Languages of Security in the Asia-Pacific

College of Asia and the Pacific, Australian National University

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South Korean – Sadae(juui)

May 27th, 2011 · No Comments · Followership, Korean (South)

사대(주의)   事大(主義)

sadae(juŭi)

Relates to followership, flunkeyism

It is an emotionally charged term in the Korean political vocabulary, but it initially had no negative meaning whatsoever. It originated in Ancient China, when Mencius stated that for a small state the most rational policy choice would be ‘to serve the large’ (Chin.: shida, Kor.: sadae, 事大) – in other words, to maintain good if unequal relations with a powerful neighbour. For centuries, the term ‘sadae’ was used by the Koreans to describe their policy of unequal alliance with China.

From around 1900 the term acquired a negative meaning and became almost a term of political abuse. The Korean reformers (and also pro-Japanese activists) blamed the unconditional reliance on the ‘reactionary’ and hyper-conservative China for the manifold problems of Korea. Nowadays, the term continues to have strong negative connotations, implying the slavish imitation of foreign patterns and voluntary self-subjugation to foreign pressures. The word sadaejuŭi is very popular in the nationalist discourse. However, it has tended to lose its old reference to China, and is far more frequently used to describe (in unfavourable terms) Korea’s relations with the US. It is used especially by the habitually nationalist Korean Left.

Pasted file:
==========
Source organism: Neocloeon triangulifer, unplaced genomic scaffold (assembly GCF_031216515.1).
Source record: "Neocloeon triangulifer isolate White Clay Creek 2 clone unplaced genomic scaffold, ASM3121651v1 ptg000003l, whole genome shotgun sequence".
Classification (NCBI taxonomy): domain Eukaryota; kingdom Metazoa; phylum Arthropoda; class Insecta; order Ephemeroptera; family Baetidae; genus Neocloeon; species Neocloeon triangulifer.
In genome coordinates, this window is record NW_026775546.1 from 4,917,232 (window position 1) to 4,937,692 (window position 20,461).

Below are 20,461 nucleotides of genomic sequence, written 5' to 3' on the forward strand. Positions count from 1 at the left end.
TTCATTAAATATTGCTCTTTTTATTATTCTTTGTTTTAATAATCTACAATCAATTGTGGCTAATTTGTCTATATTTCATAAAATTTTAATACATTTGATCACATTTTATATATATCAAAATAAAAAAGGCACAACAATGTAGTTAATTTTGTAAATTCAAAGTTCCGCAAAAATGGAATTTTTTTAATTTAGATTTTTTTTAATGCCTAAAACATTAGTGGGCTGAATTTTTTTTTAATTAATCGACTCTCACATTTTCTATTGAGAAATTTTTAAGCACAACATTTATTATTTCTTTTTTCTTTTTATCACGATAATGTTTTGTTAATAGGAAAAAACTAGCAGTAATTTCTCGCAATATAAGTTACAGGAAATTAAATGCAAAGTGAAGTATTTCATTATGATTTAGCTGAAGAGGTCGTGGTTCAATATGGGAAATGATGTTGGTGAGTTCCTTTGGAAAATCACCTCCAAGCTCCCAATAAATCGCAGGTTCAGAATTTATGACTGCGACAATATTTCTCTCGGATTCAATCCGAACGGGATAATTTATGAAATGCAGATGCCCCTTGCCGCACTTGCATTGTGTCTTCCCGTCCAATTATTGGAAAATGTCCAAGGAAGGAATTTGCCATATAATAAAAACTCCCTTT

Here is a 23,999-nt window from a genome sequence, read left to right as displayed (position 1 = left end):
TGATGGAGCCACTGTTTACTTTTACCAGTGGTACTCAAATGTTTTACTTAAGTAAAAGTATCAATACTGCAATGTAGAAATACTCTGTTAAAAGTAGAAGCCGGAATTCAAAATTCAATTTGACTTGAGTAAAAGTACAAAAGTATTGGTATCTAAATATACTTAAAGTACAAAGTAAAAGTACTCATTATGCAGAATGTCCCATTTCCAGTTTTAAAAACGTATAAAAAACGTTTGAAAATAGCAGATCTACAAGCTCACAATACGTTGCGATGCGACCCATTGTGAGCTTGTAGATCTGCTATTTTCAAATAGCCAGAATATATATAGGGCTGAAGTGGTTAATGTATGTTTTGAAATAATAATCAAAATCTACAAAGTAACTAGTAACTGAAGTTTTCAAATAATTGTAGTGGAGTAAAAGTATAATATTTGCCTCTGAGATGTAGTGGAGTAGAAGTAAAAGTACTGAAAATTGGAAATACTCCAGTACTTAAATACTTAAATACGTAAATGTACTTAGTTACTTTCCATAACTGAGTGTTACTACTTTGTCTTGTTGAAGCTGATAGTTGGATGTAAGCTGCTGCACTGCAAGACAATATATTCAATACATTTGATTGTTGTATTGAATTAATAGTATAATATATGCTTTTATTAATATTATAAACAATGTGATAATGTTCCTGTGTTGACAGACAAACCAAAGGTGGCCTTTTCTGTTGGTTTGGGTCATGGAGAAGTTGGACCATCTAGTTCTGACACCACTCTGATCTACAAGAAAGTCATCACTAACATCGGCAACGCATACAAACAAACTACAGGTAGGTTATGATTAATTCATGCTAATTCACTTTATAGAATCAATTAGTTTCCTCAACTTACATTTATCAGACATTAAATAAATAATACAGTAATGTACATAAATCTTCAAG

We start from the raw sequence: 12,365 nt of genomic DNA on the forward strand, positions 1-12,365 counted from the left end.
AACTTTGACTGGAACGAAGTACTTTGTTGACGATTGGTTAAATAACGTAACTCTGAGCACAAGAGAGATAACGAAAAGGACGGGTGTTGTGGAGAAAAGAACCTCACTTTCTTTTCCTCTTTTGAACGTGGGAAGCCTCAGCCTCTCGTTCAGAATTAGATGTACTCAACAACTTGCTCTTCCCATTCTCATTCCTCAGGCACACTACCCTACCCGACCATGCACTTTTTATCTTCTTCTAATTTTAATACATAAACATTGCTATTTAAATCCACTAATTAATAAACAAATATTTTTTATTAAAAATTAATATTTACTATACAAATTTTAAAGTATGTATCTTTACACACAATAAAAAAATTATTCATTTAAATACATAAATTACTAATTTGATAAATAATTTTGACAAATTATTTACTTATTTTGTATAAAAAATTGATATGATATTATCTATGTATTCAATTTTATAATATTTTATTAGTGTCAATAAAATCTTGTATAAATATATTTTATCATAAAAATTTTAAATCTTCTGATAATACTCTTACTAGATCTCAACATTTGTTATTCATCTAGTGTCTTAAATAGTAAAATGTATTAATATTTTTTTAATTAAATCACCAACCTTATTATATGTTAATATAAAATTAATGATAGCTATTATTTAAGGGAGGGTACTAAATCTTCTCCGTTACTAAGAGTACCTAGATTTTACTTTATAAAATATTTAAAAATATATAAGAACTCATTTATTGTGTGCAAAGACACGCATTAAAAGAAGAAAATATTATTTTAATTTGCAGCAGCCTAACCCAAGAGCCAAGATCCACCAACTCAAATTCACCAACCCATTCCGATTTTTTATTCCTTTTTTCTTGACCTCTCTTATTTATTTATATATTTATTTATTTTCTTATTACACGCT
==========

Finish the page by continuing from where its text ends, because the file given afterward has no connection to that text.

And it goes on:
For instance, a left-nationalist magazine ran an article ‘How did we become pro-American sadae supporters? (Sahoe pyŏngnon kil, 1997 #6), and a newspaper lampooned the Seoul press for paying too much attention to the U.S. President’s inauguration by publishing a piece ‘The sadaejuŭi of the Korean media’ (Segye Ilbo, 24 january 2005). It is used in more academic (or quasi-academic) discourse as well. For example, a search through DBpia, a major database of academic articles in Korean, reveals 11 articles with titles including sadaejuŭi. In eight of these cases, the authors fume against the supposed U.S. domination over Korea. In two cases the authors are engaged in (very anachronistic) discussion over whether some Korean thinkers and writers of the 13-14th century hold a worldview, which, was patriotic enough. This discussion, in spite of being obviously ahistorical and anachronistic, reveals a negative perception of Imperial China. Finally, one article gives an historical review of how the term sadaejuŭi has been used in Korea over centuries (but, even in this case, the deliberate manipulation of history is clearly present.

 

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